As crazy as it sounds, the transition from being childless to becoming a parent has given me time I didn't have before.
I asked my family not to come to the hospital when she was born, then mourned their absence. Enter her birth relatives.
Planning a trip to see second cousins or great aunts? Before you travel, help your child and relatives expand their conceptions of family.
Adoptive parents pushing the mid-century mark are joining playgroups and diggingDora the Explorer. What's age got to do with it?
When you finally bring your child home, yes, you will feel elated. But many new adoptive moms and dads are surprised by the complex emotions that can sit on the outskirts of that joy.
Most parents look forward to sharing this time of the year with their children. But less is often more when it comes to holiday activities.
Sometimes teens feel left out of the in crowd. Here's how to help.
The way you respond to questions like, “What is adoption?” can influence how a person understands adoptive families–and explains them to others. Use these ideas to correct misinformation and set a positive tone.
A letter can deliver the news to loved ones in efficiently and affectionately. The key is to communicate how thrilled you are about adopting.
Adoptive parents are used to fielding questions about adoption — and most of us have an arsenal of replies to give the stranger in the checkout lane, but when it’s a family member making the rude remark, snappy comebacks don’t suffice.
You’re ready to adopt, but your spouse is reluctant. How can you get your “other half” (and family members) on board?
When I announced our adoption plans, I hoped for the same kind of excitement that pregnant women get. After all, the happiness we're expecting is the same.
Nothing brings out a tween's awkward side like a holiday family gathering. What can you do to help?
View the replay of the “Reluctant Partner or Relatives” webinar. Brooke Randolph, LMHC, talks prospective parents through getting on the same page with loved ones about adoption plans.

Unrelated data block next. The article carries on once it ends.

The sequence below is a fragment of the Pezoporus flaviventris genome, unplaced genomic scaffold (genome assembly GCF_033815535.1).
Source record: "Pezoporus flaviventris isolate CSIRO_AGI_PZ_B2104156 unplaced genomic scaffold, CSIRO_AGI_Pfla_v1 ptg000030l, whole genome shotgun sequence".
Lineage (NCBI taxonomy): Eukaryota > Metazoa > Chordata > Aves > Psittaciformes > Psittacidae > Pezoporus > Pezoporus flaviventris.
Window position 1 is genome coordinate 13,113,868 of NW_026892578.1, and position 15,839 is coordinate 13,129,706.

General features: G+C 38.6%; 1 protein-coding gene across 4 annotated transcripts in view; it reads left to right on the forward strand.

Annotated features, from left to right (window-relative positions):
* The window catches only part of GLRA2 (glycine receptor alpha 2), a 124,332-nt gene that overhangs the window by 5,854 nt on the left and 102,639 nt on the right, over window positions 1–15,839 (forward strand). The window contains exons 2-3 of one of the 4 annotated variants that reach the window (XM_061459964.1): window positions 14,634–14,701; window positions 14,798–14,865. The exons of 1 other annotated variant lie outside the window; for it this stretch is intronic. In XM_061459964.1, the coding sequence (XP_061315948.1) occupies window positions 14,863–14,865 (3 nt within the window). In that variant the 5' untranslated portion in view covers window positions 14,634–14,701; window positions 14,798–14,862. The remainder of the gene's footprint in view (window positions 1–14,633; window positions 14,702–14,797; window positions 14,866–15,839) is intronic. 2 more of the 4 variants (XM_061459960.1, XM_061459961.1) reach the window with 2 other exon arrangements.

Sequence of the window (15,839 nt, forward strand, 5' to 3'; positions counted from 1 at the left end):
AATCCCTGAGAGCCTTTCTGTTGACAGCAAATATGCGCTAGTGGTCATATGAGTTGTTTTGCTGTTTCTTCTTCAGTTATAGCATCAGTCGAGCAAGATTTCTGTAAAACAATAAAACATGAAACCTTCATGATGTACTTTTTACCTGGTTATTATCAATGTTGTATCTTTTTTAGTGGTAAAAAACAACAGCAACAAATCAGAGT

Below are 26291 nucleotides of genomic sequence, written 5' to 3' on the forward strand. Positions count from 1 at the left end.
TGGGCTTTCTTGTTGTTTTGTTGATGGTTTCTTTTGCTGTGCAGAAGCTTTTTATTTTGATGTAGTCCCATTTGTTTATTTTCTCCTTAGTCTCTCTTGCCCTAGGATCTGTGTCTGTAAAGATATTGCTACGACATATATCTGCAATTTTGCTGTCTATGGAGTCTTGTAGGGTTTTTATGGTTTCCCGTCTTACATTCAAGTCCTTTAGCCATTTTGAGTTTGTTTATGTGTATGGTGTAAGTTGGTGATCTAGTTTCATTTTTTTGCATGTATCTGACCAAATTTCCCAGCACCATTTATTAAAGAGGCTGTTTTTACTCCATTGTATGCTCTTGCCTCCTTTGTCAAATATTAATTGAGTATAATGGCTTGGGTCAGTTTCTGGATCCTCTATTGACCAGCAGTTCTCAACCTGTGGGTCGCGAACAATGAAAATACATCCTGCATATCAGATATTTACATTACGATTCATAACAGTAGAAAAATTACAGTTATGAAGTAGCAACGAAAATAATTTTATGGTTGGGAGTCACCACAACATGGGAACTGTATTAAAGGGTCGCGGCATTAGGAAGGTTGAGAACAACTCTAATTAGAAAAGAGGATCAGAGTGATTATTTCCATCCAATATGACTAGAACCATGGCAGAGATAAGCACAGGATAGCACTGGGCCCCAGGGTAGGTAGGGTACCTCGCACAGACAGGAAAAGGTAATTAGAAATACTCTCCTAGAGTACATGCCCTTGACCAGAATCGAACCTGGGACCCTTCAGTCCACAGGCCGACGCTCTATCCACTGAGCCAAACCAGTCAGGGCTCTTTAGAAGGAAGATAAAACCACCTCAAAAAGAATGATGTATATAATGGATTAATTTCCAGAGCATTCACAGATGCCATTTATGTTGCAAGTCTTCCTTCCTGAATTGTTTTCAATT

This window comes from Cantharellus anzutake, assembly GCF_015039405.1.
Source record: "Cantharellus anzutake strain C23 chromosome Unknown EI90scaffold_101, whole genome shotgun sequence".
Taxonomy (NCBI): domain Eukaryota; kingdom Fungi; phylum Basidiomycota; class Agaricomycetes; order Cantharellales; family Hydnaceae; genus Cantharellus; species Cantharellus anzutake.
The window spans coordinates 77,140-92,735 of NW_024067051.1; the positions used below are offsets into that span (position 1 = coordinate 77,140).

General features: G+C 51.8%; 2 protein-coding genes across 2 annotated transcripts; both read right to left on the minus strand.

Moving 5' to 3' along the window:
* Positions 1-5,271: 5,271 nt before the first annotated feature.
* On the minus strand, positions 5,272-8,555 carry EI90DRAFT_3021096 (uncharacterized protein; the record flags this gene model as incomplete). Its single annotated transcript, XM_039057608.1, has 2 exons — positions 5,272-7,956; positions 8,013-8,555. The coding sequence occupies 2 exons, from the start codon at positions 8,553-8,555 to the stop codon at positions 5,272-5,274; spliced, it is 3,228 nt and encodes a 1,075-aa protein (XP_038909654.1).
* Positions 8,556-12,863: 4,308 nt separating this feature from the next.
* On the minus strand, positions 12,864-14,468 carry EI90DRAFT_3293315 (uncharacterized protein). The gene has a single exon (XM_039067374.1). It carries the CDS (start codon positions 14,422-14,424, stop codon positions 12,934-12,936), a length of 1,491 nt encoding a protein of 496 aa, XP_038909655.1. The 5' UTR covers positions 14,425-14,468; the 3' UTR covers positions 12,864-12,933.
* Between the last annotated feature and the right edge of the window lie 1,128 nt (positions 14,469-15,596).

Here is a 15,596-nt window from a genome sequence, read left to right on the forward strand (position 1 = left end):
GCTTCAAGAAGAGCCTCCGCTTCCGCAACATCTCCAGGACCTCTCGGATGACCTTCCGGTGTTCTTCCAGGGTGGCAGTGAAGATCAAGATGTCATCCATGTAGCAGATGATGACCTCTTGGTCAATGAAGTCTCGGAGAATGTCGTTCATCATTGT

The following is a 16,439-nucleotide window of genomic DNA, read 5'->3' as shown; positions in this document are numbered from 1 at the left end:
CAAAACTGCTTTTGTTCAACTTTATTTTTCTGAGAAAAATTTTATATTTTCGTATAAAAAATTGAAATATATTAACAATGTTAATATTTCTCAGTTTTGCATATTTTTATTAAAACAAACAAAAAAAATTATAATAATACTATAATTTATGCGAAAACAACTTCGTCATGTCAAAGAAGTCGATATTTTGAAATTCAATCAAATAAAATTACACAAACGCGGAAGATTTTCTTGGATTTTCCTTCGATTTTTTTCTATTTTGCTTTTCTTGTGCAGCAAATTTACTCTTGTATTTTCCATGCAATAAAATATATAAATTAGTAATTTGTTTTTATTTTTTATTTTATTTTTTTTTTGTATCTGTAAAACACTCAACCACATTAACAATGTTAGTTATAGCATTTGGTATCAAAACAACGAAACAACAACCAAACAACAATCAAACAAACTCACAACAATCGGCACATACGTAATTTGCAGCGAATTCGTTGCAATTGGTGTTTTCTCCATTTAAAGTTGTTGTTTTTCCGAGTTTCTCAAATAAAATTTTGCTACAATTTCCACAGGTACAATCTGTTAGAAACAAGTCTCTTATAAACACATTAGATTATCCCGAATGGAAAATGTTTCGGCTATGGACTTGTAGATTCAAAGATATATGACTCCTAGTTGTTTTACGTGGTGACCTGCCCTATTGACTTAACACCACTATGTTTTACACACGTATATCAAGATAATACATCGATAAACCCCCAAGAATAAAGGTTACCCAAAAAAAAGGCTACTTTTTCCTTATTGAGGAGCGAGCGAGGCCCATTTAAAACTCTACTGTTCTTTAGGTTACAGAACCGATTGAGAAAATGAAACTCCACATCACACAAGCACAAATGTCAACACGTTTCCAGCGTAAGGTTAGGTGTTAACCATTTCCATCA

My middle schoolers often get teased about the way they look or the fact that they were adopted. What can they say to the teasers?
We may tell you that we are OK when we’re really falling apart. We’re worried that, if we are honest about how difficult parenting through the transition is, you won’t understand and that you’ll think we’re nuts.
Should I tell my child's doctor she was adopted? What about her school?
The very best way to occupy your time while you wait for your child is to learn everything you can about raising adopted children, and to prepare for any eventuality.
Our adoptive families recommend that you share your plans in stages. While adoptions take, on average, one year from the date your home study is accepted, you won’t be in control of the timing. And if yours drags on, the last thing you want is daily phone calls asking, “So … any news?”
The other day, I mentioned to a coworker that my husband and I were looking into international adoption. You'd have thought I said we were thinking of becoming terrorists. "What do you mean, you're going to adopt from Russia? What about all the kids in Milwaukee who need good homes?" she demanded indignantly.